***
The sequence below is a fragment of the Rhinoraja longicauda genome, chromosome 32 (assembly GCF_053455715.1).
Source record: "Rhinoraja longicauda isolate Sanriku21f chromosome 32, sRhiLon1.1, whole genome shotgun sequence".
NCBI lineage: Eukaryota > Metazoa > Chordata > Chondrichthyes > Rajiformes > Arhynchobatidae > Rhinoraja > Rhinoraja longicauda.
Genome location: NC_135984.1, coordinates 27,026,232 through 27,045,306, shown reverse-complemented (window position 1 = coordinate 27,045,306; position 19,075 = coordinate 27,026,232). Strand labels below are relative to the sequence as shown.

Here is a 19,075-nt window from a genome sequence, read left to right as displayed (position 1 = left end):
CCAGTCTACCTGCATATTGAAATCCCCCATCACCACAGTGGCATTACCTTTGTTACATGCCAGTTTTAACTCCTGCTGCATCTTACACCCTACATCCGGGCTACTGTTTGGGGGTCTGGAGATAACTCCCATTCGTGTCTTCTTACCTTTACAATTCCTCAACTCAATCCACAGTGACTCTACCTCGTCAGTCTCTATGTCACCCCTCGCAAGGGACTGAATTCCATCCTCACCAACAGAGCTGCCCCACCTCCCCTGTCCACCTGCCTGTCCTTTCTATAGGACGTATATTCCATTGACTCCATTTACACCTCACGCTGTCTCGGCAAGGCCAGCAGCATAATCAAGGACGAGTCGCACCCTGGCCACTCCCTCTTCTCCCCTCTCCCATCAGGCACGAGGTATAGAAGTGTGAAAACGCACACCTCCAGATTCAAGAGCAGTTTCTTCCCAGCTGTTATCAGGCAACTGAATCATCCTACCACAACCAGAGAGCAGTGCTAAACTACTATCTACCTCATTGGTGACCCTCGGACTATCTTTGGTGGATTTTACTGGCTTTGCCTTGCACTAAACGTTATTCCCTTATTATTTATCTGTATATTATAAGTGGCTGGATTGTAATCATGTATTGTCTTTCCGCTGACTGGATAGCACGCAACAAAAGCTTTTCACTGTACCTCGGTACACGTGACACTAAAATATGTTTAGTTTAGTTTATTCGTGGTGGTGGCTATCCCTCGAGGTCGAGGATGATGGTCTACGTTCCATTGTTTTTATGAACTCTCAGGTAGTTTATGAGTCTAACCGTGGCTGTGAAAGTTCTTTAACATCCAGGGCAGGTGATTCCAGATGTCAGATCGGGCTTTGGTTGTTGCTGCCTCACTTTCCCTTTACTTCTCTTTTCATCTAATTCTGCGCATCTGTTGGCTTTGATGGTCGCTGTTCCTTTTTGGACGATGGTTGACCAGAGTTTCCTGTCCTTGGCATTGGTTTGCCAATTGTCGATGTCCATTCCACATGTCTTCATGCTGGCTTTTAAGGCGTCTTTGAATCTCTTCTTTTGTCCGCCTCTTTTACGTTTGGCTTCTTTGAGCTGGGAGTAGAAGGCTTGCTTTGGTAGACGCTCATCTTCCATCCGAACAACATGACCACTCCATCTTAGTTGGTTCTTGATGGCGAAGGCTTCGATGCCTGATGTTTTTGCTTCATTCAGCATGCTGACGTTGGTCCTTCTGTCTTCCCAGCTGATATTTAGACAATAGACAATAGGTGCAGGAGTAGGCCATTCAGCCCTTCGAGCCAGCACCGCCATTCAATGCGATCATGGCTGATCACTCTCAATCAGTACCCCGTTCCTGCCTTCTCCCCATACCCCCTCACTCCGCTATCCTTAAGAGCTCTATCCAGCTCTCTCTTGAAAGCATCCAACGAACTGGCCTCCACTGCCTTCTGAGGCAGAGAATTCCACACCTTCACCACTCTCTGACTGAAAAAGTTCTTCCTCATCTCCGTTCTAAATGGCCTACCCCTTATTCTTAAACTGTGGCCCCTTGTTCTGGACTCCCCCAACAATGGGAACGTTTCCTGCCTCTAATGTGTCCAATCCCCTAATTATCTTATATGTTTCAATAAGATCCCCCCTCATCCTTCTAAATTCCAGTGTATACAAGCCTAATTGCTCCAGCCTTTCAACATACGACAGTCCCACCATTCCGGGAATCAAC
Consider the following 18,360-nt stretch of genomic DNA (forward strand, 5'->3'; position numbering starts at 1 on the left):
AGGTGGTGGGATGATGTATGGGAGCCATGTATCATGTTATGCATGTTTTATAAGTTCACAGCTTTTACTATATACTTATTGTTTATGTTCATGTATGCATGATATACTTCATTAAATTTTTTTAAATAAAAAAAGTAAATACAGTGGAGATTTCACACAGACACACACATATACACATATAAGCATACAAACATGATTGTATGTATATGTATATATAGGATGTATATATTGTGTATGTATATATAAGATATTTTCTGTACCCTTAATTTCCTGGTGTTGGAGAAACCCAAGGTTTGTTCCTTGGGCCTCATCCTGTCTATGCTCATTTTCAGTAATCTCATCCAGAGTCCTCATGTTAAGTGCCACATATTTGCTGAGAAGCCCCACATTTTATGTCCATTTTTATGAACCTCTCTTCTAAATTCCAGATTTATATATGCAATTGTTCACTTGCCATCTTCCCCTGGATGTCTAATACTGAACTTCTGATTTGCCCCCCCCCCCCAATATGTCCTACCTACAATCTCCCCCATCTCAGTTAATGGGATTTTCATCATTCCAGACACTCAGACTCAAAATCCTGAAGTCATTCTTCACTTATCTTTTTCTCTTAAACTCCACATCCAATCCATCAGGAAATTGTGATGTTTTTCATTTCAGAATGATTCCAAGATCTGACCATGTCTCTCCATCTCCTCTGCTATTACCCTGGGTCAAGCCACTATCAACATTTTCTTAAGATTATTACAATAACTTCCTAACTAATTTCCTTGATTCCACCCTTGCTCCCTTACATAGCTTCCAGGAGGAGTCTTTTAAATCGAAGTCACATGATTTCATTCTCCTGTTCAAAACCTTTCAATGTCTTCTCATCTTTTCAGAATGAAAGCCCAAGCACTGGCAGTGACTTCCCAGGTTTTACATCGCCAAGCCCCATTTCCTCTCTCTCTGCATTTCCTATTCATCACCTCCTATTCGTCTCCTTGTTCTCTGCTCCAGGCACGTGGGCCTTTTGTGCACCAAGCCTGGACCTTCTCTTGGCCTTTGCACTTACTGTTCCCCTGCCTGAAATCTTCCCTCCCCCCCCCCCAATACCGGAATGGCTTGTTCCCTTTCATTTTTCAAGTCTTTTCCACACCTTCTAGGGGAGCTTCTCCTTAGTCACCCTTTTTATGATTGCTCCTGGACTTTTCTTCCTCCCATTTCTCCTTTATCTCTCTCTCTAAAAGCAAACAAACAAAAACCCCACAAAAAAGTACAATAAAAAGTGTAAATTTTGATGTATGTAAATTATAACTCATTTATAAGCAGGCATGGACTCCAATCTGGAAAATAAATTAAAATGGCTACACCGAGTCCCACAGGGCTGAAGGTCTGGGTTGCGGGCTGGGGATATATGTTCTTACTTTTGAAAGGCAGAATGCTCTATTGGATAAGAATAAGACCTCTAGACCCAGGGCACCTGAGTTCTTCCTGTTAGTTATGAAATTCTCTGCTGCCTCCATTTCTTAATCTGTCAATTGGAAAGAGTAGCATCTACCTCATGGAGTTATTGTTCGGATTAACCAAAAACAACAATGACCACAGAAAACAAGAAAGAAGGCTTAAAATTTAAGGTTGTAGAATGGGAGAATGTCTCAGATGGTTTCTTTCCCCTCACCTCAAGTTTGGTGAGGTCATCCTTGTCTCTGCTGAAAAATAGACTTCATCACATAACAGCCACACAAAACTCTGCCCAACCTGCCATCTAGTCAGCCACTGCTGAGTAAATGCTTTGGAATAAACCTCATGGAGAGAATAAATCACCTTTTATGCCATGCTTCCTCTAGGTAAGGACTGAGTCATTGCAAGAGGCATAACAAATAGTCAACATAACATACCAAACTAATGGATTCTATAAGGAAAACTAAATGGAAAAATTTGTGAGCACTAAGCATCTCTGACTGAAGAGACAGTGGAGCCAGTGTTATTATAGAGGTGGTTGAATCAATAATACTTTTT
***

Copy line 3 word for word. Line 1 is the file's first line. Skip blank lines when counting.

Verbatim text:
NCBI lineage: Eukaryota > Metazoa > Chordata > Chondrichthyes > Rajiformes > Arhynchobatidae > Rhinoraja > Rhinoraja longicauda.